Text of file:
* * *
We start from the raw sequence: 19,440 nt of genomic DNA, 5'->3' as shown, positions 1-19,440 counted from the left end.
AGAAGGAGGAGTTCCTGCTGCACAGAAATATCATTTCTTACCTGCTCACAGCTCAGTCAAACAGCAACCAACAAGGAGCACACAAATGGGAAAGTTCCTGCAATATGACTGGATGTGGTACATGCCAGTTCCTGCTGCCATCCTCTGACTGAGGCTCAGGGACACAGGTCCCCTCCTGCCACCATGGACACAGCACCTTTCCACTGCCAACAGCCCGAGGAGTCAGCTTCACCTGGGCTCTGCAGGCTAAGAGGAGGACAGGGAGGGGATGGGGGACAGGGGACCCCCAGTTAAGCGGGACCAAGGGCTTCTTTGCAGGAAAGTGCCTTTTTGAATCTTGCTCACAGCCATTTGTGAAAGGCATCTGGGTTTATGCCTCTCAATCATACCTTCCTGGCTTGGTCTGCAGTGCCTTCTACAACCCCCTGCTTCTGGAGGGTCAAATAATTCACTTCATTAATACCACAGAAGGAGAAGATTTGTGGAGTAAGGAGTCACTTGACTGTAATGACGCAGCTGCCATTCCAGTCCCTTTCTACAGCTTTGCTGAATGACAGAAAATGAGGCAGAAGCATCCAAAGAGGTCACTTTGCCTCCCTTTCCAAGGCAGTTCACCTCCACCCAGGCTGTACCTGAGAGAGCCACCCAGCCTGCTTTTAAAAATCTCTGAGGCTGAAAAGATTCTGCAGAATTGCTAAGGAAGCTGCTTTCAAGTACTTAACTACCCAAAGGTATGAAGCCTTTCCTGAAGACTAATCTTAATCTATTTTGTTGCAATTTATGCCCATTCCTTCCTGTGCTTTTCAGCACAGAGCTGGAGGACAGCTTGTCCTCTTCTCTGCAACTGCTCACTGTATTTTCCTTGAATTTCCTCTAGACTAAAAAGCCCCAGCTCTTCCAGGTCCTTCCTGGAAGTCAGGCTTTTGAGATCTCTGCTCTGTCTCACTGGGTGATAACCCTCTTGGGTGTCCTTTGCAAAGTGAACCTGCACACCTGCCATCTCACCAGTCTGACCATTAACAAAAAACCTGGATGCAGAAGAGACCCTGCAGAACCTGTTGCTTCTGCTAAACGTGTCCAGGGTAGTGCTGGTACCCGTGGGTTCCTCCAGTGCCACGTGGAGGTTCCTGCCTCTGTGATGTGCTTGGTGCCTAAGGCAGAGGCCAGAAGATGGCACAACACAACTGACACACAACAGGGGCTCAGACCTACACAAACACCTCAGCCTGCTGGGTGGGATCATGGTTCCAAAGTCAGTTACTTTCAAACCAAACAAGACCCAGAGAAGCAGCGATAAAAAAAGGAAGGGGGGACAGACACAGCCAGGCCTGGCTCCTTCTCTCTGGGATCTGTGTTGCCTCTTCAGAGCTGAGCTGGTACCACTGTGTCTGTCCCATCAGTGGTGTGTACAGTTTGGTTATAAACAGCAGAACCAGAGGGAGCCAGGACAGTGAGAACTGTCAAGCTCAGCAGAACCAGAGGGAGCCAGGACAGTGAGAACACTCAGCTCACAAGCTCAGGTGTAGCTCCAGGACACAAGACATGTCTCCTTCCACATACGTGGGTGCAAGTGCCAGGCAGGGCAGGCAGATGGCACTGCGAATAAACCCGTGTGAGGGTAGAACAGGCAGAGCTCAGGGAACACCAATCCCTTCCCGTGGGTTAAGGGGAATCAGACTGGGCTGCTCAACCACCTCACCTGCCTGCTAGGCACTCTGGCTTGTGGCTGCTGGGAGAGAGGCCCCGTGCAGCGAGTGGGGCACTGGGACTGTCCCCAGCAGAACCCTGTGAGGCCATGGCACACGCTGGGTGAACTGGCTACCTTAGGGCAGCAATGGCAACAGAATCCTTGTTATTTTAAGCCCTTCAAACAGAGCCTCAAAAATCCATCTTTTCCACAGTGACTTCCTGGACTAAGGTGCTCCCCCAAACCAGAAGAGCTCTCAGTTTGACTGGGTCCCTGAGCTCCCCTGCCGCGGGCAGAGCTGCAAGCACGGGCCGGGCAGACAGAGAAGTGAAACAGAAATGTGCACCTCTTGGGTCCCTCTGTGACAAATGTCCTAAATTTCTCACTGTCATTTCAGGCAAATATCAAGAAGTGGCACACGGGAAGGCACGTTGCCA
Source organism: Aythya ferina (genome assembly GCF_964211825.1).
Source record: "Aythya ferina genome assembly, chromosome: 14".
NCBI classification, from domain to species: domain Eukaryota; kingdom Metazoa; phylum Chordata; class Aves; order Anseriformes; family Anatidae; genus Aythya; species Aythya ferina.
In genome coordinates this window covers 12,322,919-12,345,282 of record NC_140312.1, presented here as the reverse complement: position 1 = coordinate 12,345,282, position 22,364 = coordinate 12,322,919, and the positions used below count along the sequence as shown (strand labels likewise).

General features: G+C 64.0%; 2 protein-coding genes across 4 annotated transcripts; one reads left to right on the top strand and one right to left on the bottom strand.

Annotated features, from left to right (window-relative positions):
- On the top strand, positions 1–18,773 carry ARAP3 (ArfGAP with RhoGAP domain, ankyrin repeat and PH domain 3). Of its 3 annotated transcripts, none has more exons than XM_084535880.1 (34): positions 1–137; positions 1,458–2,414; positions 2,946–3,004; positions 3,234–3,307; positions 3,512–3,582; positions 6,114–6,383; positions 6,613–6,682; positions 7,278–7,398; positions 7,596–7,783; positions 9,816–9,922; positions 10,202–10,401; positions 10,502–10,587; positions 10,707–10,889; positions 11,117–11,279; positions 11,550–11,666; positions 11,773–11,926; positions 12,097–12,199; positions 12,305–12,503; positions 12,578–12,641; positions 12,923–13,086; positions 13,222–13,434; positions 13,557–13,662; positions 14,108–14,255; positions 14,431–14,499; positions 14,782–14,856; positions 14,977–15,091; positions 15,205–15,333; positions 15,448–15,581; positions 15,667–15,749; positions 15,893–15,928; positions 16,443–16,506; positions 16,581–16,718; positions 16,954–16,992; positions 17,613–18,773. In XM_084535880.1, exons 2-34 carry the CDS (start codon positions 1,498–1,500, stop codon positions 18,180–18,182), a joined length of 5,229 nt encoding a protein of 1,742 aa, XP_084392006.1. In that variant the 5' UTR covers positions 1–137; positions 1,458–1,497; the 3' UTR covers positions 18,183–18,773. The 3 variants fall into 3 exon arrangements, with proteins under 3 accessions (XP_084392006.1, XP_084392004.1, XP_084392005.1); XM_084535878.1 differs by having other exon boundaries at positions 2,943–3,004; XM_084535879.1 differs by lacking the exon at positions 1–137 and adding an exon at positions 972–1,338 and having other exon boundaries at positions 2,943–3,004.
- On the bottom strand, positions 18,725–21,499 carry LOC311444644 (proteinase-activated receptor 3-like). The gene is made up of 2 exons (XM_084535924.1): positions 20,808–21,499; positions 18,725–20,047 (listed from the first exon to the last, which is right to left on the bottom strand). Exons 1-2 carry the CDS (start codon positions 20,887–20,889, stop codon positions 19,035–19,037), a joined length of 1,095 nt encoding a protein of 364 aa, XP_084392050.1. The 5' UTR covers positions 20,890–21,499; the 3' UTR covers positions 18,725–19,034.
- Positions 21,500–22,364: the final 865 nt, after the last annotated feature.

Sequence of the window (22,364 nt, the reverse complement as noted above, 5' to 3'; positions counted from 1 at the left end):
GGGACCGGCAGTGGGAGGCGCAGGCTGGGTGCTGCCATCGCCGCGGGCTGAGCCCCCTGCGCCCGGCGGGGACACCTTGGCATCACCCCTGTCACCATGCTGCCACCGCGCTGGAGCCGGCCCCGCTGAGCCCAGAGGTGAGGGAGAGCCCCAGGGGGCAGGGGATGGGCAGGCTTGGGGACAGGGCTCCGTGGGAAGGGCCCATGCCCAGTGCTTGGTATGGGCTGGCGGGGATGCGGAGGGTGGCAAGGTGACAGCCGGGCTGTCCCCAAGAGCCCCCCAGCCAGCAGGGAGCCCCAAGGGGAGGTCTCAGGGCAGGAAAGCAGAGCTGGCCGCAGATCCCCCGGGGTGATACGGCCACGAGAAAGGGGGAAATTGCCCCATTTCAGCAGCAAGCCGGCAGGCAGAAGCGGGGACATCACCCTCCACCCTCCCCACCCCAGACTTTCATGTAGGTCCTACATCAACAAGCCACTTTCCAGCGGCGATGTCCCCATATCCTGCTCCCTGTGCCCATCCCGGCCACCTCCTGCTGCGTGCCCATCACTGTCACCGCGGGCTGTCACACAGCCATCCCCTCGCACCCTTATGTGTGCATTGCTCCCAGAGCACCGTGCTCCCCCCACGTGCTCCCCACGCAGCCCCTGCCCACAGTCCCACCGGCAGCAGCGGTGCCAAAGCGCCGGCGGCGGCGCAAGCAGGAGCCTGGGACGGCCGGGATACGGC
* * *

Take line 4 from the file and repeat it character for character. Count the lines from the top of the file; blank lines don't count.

Source record: "Aythya ferina genome assembly, chromosome: 14".